-We share some charts from Dorsey Wright and look at performance.
-Where should allocations have been made at various times?
-Flexibility and the ability to always take a look at multiple asset classes and try to analyze risk and reward is necessary for long-term performance.
-Enjoyed our time at recent Sarasota Chamber of Commerce get-together and we want to share our favorite quote from guest speaker, Tony Moore.
-“What got you here, won’t get you there.” -TM
-Matt paraphrases, “What got you here investing-wise, may not get you there in the future.”
-Email us at info@cumber.com or give us a call at (800) 257-7013

Enjoy your weekend and please send us your questions and comments. We thank you for joining us!

Watch in the video player or at this link: https://youtu.be/Z4RN2VHv06w

Matt enjoys your feedback. You can reach him at:
-Link to Matt’s Email: Matthew.McAleer@Cumber.com
-Link to Matt’s Twitter: https://twitter.com/MattMcAleer4
-Link to Matt’s LinkedIn: https://www.linkedin.com/in/matthew-mcaleer-9415b16/


It’s that time of year when the Team at Cumberland Advisors provide their Q3 Reviews. We may discuss what we favor, cash positions, warning signs, and what we see as opportunities. Read to learn more about the thinking behind our positioning of portfolios and how we execute strategies. https://www.cumber.com/2019-q3-reviews
Reviews cover the strategies that follow.

US ETF/Markets by David R. Kotok, Chairman of the Board & Chief Investment Officer:
https://www.cumber.com/cumberland-advisors-market-commentary-3q19-review-us-equity-etf/

Market Volatility by Leo Chen, Ph.D., Portfolio Manager & Quantitative Strategist:
https://www.cumber.com/cumberland-advisors-market-commentary-3q2019-review-market-volatility-etf/

International ETF by William Witherell, Ph.D., Chief Global Economist:
https://www.cumber.com/cumberland-advisors-market-commentary-3q-2019-review-international-equity-etf/

Taxable Fixed Income by Dan Himelberger, Portfolio Manager & Fixed Income Analyst:
https://www.cumber.com/cumberland-advisors-market-commentary-3q-2019-review-total-return-taxable-fixed-income/

Puerto Rico by Shaun Burgess, Portfolio Manager & Fixed Income Analyst:
https://www.cumber.com/3q2019-review-puerto-rico/

Tactical Trend by Matthew C. McAleer – Executive Vice President & Director of Equity Strategies
https://www.cumber.com/cumberland-advisors-market-commentary-3q2019-review-tactical-trend/

Tax-Free Muni by John R. Mousseau, CFA – President, Chief Executive Officer & Director of Fixed Income:
https://www.cumber.com/cumberland-advisors-market-commentary-3q-2019-review-total-return-tax-free-municipal-bond/

Read the rest here: https://mailchi.mp/cumber.com/cumberland-advisors-week-in-review-sept-30-2019-oct-04-2019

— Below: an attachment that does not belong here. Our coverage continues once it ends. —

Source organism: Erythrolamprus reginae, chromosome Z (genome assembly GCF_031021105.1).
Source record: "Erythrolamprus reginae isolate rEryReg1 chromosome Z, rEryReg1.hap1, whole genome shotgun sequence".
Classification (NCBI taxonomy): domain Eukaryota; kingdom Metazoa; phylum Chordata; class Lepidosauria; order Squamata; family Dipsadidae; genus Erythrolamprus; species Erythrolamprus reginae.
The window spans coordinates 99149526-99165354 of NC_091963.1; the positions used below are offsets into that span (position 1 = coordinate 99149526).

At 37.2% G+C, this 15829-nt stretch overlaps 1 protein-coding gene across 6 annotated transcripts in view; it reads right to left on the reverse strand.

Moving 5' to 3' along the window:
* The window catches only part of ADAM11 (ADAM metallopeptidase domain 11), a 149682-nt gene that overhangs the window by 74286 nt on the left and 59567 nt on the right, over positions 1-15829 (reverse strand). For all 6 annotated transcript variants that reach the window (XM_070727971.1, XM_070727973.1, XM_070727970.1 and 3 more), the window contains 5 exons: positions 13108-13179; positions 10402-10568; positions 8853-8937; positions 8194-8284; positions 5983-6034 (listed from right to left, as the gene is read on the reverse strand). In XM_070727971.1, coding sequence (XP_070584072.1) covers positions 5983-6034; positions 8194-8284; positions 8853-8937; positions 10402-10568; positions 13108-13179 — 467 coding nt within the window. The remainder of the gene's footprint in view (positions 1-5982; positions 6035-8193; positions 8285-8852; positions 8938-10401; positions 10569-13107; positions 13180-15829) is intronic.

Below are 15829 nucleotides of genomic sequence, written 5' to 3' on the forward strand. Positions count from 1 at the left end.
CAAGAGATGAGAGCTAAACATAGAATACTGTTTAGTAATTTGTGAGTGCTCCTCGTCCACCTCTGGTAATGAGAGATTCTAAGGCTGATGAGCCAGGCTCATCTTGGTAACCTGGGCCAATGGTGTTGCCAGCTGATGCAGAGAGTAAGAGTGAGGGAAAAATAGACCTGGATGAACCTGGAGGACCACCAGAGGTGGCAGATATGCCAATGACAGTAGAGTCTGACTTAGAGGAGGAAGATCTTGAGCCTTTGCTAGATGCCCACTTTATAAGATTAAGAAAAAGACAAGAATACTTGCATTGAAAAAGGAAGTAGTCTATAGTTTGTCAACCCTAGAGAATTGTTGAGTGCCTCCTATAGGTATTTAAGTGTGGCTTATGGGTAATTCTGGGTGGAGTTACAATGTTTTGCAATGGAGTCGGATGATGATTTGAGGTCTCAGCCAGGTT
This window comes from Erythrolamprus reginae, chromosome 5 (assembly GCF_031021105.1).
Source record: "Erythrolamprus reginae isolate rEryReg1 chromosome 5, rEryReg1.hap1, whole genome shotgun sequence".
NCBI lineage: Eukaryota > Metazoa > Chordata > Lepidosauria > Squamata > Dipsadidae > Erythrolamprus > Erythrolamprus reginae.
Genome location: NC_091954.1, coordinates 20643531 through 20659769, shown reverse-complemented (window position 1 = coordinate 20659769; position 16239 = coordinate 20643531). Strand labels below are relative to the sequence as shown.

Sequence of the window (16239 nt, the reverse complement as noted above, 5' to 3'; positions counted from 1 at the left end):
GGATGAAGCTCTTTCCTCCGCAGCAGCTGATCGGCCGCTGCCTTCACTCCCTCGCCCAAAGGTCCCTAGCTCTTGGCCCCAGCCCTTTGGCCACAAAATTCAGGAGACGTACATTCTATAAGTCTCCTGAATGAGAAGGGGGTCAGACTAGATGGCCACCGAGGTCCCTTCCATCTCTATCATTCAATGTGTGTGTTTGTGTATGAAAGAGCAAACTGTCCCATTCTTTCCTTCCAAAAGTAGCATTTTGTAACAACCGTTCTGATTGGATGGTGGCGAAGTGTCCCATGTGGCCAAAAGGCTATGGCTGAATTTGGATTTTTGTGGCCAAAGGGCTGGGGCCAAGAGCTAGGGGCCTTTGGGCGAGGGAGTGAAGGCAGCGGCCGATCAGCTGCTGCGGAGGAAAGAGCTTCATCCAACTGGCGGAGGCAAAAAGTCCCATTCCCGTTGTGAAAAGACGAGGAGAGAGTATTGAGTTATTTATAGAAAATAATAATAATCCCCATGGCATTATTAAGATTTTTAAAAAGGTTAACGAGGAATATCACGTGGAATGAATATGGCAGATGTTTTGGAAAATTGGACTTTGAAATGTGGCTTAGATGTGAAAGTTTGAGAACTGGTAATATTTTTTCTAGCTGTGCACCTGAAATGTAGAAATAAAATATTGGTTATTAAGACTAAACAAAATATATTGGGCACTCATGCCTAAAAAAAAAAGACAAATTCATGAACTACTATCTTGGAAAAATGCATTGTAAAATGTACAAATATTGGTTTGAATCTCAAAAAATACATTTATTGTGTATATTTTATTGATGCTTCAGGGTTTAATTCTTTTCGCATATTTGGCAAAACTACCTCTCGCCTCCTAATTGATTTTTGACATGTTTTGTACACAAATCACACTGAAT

Camp Kotok - Big Lake - Stacked Stones - Conversations from Camp Kotok

We invite you to visit our YouTube channel and explore the “Camp Kotok” video playlist. This playlist is comprised of Camp Kotok interviews with guests and “campers” who participate and enjoy sharing with us. We also include panel talks, scenes from the location in Maine, and other snippets we find interesting. Enjoy! #CampKotok


Wealth Tax

Democratic presidential candidates Castro, Sanders, and Warren have explicitly sponsored wealth taxation.

Readers may view the candidates’ proposals at their campaign websites:

Castro: https://issues.juliancastro.com/working-families-first/

Sanders: https://berniesanders.com/issues/tax-extreme-wealth/

Warren: https://elizabethwarren.com/plans/ultra-millionaire-tax

A New York Times article published last week considers the economic implications of both Sanders’ and Warren’s proposals: “Democrats’ Plans to Tax Wealth Would Reshape the U.S. Economy” (https://www.nytimes.com/2019/10/01/us/politics/sanders-warren-wealth-tax.html).

Follow link here to read some of our bullets: https://www.cumber.com/cumberland-advisors-market-commentary-wealth-tax/


Cumberland Advisors' Robert "Bob" Eisenbeis, Ph.D.

The Market Knows

The Federal Reserve Bank of New York announced on Friday, Oct 4 that it would continue to offer a maximum of $75 billion in overnight repurchase agreements and at the same time offer a series of term repos through at least November 4 according to the following schedule:[1]

This extension seems to be an attempt to use the market to determine exactly how much excess collateral is in the financial system that needs to be financed.  The term repos are a way of sterilizing a large portion of the excess supply of securities and then the overnight repos provide some indication of how much funding may or may not be available on the margin. The following chart provides some clues as to the maximum amount of financing that the Fed may be willing to provide and represents an experiment to let the market determine, given the lack of bank financing that is apparently quite scarce for this market, how big a facility might be necessary to support the primary dealers.

Continue reading here: https://www.cumber.com/cumberland-advisors-market-commentary-the-market-knows/


Links to other websites or electronic media controlled or offered by Third-Parties (non-affiliates of Cumberland Advisors) are provided only as a reference and courtesy to our users. Cumberland Advisors has no control over such websites, does not recommend or endorse any opinions, ideas, products, information, or content of such sites, and makes no warranties as to the accuracy, completeness, reliability or suitability of their content. Cumberland Advisors hereby disclaims liability for any information, materials, products or services posted or offered at any of the Third-Party websites. The Third-Party may have a privacy and/or security policy different from that of Cumberland Advisors. Therefore, please refer to the specific privacy and security policies of the Third-Party when accessing their websites.

Sign up for our FREE Cumberland Market Commentaries

Cumberland Advisors Market Commentaries offer insights and analysis on upcoming, important economic issues that potentially impact global financial markets. Our team shares their thinking on global economic developments, market news and other factors that often influence investment opportunities and strategies.